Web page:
Page 12 - May 2019 Thoroughbred Highlight
P. 12

Health & Wellness Highlight
Ontario Equine Hospital opens its doors
The new Ontario Equine Hospital (OEH) had a soft opening on April 19 and once word spread that respected arthroscopic doctor, Darryl Bonder was back in business, the stalls began  lling up with equine patients.
“We are clearly ful lling a need within the industry,” said Dr. Bonder explaining that his former business, Toronto Equine Hospital, was sold three years ago. “Once we catch up we will have an of cial open house and grand opening for everyone.”
Joining Dr. Bonder at Ontario Equine Hospital are top notch anaesthetist Dr. Cruz and talented surgeon Dr. Orlaith Cleary. Technicians Sarah Bowen, Diana Smith and Jill Surette (also the administrator) round out the team.
Dr. Bonder was the  rst to introduce arthroscopic surgery, a minimally invasive type of surgery, to the equine industry in Canada in 1979. His mentor,
Dr. Robert Jackson was credited with bringing the method to the Western world from Japan where it was developed for humans in the 1960s, with the ideology that it was better to be aggressive about diagnosis and conservative about cutting.
Dr. Bonder is proud of the technological advances his equine hospital brings to the industry. Recently spending three months in Israel on a faculty surgeon locum this past winter Dr. Bonder was able to use endoscopic laser surgery at the foreign hospital. Highly impressed, he purchased the equipment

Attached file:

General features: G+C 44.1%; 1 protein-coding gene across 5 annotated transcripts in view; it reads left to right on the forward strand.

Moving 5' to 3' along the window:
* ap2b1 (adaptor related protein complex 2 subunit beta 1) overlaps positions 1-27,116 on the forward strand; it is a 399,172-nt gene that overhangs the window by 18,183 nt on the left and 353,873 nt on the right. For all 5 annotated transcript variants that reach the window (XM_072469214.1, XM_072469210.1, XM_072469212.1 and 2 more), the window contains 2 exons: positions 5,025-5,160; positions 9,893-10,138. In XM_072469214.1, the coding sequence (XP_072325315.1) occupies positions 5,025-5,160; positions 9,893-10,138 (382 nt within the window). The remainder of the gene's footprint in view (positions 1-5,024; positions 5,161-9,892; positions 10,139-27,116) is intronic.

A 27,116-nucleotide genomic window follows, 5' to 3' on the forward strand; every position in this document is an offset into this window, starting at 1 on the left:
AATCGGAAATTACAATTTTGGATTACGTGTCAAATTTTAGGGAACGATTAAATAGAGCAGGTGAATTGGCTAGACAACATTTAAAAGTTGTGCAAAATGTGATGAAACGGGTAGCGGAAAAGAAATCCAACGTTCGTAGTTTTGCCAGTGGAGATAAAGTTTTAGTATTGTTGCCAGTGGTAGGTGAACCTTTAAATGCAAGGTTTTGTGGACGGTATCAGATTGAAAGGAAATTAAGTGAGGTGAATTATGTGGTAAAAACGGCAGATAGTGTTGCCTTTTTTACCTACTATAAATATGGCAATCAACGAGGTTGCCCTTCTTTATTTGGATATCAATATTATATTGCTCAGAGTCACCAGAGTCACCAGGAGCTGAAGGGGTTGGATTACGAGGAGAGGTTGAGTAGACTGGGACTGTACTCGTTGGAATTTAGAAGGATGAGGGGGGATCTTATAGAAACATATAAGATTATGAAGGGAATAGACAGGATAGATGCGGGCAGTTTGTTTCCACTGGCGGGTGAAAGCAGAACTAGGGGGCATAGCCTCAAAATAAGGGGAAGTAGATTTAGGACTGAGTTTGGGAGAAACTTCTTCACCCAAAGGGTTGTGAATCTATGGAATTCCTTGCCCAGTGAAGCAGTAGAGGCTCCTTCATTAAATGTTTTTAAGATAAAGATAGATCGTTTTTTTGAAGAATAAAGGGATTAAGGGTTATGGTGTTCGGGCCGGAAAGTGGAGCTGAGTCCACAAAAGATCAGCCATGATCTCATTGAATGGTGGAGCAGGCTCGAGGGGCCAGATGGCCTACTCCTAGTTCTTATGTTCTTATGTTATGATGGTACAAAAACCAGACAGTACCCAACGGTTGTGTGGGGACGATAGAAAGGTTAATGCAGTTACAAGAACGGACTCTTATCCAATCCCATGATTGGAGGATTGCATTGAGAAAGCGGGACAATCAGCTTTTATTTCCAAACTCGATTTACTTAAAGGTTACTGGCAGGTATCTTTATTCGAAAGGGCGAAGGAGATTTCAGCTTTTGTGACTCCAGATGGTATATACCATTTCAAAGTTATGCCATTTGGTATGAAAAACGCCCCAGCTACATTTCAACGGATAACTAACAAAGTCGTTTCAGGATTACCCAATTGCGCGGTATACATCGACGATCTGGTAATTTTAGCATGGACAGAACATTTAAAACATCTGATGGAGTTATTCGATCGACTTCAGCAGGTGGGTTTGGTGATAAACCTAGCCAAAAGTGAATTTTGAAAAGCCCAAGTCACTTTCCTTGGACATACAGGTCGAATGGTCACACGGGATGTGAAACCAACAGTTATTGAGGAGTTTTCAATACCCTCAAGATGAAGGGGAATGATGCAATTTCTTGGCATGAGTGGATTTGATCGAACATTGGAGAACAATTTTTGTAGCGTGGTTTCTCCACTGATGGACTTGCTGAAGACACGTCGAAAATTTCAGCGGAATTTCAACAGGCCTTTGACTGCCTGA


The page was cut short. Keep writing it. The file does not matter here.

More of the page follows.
for OEH explaining that the advanced diagnostic equipment will allow for non-invasive laser surgery to be performed internally from within the insulated endoscope.
OEH is also the only privately owned equine facility in Ontario to offer nuclear medicine as a diagnostic tool. “It is a phenomenal piece of technology and is the most sensitive of all imaging modalities,” said Dr. Bonder who explained that the moveable unit has the capability to scan the horse’s entire body. Nuclear
medicine provides a multi-dimensional picture of internal body tissue by the detection of gamma rays emitted by a radioactive isotope administered to
the horse. Thus doctors are able to look for issues in areas of the horse that regular x-rays or scans wouldn’t be able to detect nor have access to.
The hospital also boasts a brand new digital x-ray machine, an on-site lab and new 360 degree cameras in each stall allowing the doctors to monitor the horses anytime day or night while they recover.
With a tenure of 43 years in the industry and sometimes working twelve hour days, Dr. Bonder,
a father of four and grandfather of nine grandkids, shows no signs of slowing down. “We have had an overwhelming response so far.” he said, “None of this would have been possible without the support of my entire famil
Dr. Darryl Bonder with the nuclear medicine diagnostic machine at the new Ontario Equine Hospital
The images of
a mass which was removed non-invasively with laser surgery through an endoscope
Thoroughbred Highlight - Page 12 - May 2019

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